Experience with mass-produced machines like cars, computers, and smartphones has trained most people to expect a lot of performance and utility per dollar. Of course, this is so because of mass consumption that drives unit production up, and mass production that drives the unit cost down. People buy particular types and brands of cars, computers, and smartphones for a wide variety of irrational reasons. But in the larger context, these devices offer huge benefits in daily utility and confer substantial competitive advantage over those who lack them. The decision to buy is easily justified, and the decision to indulge beyond the necessities almost as easy. Gliders, not so much.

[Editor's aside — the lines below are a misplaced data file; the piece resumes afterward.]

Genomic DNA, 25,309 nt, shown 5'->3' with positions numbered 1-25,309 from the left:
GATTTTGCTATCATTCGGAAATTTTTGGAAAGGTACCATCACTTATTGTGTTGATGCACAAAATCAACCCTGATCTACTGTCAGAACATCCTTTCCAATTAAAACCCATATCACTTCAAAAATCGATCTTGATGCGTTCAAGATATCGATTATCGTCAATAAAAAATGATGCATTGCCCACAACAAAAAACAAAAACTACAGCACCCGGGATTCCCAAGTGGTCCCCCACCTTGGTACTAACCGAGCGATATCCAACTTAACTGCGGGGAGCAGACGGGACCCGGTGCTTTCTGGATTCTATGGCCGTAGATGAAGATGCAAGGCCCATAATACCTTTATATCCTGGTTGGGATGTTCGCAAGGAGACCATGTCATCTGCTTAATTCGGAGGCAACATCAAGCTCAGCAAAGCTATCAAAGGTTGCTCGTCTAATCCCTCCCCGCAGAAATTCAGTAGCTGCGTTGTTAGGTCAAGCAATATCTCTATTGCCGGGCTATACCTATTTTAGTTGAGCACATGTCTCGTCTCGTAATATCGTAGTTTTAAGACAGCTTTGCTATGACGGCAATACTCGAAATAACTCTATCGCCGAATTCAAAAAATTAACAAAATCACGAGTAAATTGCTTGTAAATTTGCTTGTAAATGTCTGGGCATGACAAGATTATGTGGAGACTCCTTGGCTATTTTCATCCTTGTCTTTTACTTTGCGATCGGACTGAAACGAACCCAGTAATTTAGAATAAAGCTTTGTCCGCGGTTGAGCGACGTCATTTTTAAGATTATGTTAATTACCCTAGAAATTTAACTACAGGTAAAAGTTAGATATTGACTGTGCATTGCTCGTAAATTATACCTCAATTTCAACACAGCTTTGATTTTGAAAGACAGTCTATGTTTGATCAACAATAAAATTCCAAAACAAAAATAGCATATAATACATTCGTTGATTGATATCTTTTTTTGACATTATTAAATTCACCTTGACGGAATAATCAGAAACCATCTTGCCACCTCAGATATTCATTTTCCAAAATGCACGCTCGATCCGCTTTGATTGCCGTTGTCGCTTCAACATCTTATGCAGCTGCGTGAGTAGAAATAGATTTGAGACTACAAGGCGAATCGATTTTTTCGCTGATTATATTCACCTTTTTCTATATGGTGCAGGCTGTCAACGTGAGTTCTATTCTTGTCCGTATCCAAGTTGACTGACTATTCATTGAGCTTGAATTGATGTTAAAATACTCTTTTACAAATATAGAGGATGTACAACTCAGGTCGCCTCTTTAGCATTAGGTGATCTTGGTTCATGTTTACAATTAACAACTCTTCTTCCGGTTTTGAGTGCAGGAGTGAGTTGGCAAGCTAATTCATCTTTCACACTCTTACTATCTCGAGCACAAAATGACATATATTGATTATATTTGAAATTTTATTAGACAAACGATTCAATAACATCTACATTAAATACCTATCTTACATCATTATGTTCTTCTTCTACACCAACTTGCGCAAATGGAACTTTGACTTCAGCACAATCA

The technologies of mass production, even of specialized structures such as sailplanes, is very well understood. There is not much mystery to the idea that prices decline as production increases. But that increase must be validated by demand, and I think that stimulating the demand is where you have to start. The gliders that I design, develop, and help build are targeted into a limited demographic. We are a family, a tribe, a clan that finds strength and value in understanding and participating in every aspect of the machine–from the cut and drape of the cloth to the gloss of its wave-free surfaces. I think there’s value in supporting and expanding the reach of my people, but I also understand that we are and always will be a limited part of a larger whole.